Friday 23 June 2017
(Reuters (Eng) 05/24/17)
When U.S. President Donald Trump and other leaders of the world's seven major industrialized nations gather in Sicily on Friday, they will enjoy a spectacular view of the Mediterranean Sea, but won't get any glimpse of boats full of migrants. A common sight off Sicily in recent years, the authorities have banned all migrant landings on the island during the Group of Seven Summit for security reasons, telling rescue vessels that pick them up at sea to take them to the mainland during the two-day meeting. Out of sight does not mean out of mind. Italy chose to host the summit in Taormina, on the cliffs of eastern Sicily, to concentrate minds on Europe's migrant crisis and to seek ways...
(Reuters (Eng) 05/23/17)
Fossils from Greece and Bulgaria of an ape-like creature that lived 7.2 million years ago may fundamentally alter the understanding of human origins, casting doubt on the view that the evolutionary lineage that led to people arose in Africa. Scientists said on Monday the creature, known as Graecopithecus freybergi and known only from a lower jawbone and an isolated tooth, may be the oldest-known member of the human lineage that began after an evolutionary split from the line that led to chimpanzees, our closest cousins. The jawbone, which included teeth, was unearthed in 1944 in Athens. The premolar was found in south-central Bulgaria in 2009. The researchers examined them using sophisticated new techniques including CT scans and established their age...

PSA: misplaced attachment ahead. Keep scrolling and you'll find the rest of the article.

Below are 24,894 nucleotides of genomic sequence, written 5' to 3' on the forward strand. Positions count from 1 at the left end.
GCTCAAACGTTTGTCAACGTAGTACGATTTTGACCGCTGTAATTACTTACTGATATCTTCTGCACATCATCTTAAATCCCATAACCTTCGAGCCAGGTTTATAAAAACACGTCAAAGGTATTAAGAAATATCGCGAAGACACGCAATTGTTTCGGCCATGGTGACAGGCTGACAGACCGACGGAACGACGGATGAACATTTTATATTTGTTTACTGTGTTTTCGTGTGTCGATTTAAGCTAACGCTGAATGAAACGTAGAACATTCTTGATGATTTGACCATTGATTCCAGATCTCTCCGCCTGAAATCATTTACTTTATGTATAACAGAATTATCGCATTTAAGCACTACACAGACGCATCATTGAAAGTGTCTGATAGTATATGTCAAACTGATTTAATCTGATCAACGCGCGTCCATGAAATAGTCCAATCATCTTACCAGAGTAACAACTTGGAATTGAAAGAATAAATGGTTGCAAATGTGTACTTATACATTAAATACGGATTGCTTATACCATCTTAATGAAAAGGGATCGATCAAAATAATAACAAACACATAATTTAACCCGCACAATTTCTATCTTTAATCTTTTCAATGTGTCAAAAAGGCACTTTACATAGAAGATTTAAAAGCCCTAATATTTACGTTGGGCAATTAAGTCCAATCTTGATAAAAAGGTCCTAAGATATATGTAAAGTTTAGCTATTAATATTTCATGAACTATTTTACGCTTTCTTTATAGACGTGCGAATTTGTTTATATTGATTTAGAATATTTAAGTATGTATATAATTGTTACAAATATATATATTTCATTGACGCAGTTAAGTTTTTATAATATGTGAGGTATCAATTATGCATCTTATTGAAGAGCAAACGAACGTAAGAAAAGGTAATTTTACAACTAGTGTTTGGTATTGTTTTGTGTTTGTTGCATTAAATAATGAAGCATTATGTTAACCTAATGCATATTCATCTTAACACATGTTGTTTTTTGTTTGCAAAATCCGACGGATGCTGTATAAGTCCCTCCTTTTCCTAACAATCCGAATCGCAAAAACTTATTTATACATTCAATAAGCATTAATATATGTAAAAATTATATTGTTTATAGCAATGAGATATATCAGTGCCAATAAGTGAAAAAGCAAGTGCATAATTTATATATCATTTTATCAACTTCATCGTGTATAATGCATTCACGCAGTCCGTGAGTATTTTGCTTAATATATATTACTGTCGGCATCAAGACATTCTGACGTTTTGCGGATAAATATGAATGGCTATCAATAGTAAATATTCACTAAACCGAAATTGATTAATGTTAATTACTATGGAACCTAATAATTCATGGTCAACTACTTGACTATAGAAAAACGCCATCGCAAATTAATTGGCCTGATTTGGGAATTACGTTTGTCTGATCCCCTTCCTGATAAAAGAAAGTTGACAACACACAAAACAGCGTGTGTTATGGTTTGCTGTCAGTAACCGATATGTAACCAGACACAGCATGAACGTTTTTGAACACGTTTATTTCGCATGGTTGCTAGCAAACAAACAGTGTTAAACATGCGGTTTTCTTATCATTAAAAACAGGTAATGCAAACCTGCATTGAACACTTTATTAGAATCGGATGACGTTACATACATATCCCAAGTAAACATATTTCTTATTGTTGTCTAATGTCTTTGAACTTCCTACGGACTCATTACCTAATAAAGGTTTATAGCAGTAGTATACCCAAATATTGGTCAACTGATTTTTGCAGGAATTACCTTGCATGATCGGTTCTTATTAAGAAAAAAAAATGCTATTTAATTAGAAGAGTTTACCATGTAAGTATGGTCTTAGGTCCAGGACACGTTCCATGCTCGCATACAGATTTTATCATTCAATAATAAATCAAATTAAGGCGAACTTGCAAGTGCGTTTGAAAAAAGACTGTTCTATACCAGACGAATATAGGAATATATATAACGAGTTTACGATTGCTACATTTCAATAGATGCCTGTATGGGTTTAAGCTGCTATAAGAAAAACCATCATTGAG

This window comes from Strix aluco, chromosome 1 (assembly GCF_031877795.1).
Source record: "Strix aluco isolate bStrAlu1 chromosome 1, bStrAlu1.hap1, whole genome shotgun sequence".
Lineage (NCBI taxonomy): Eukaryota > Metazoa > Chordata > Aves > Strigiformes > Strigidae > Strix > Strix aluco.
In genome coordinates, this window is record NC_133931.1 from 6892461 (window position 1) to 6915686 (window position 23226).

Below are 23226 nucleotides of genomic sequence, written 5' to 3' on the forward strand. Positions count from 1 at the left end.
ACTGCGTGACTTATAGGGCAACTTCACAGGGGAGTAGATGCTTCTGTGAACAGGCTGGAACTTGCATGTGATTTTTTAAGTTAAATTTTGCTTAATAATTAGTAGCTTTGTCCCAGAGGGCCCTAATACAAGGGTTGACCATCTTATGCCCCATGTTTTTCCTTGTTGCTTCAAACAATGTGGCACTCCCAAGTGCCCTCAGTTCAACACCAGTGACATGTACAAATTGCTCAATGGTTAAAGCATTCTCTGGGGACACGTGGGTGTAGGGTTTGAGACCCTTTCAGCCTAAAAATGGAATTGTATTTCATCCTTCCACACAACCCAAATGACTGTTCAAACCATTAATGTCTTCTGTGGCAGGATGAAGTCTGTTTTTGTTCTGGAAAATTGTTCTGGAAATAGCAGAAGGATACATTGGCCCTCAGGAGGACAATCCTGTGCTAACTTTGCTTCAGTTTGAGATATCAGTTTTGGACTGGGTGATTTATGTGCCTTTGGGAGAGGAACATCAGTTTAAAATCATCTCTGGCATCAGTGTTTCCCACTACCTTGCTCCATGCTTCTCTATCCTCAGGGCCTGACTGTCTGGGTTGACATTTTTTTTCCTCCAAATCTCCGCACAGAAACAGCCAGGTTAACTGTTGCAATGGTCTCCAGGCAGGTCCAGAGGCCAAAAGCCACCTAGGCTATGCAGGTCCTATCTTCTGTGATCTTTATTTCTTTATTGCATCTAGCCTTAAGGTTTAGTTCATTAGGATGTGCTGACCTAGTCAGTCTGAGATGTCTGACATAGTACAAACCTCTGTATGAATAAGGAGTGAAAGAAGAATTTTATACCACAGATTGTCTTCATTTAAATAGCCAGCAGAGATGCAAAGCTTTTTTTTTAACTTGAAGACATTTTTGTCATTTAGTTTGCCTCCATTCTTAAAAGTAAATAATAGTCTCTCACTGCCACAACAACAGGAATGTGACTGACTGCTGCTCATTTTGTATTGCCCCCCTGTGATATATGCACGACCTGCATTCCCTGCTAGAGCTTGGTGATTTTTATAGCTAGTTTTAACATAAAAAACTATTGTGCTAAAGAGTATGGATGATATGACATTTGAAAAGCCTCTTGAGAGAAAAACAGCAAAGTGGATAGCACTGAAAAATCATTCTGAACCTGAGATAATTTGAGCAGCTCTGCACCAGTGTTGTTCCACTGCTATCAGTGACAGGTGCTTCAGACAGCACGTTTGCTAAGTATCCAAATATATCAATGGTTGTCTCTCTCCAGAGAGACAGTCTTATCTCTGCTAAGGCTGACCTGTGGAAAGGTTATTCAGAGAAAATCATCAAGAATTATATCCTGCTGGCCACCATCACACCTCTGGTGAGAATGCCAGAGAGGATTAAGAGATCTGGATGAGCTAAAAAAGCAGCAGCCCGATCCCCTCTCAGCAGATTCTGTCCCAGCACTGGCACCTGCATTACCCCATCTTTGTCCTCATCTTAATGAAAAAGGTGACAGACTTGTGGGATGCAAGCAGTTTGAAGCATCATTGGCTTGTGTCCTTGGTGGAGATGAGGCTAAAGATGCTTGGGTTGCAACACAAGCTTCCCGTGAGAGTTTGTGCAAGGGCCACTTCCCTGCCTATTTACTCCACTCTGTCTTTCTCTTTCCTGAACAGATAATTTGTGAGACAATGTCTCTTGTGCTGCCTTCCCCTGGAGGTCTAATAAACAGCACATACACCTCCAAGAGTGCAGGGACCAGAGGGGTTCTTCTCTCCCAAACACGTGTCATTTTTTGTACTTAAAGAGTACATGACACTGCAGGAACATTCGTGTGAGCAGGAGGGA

(The Associated Press 05/22/17)
More than 23,000 Somali students are sitting their final Secondary School exams despite recent militant threats that it will punish parents who send their children to Western-style schools and universities. Somalia’s minister of education, Abdurahman Dahir Osman, said the exams, which began Saturday, will be conducted in 77 centers across five federal states – Galmudug, Hirshabelle, Southwest, Jubaland and Benadir. Launching the exam in Mogadishu, Somali Prime Minister Hassan Ali Khaire said educating youth was the only way Somalia could come back to its good governance. “For us, having 70 percent youth population is an opportunity for Somalia, and educating them is the only way Somalia can again stand on its own legs,” said Khaire Security has been beefed up,...
(Reuters (Eng) 05/22/17)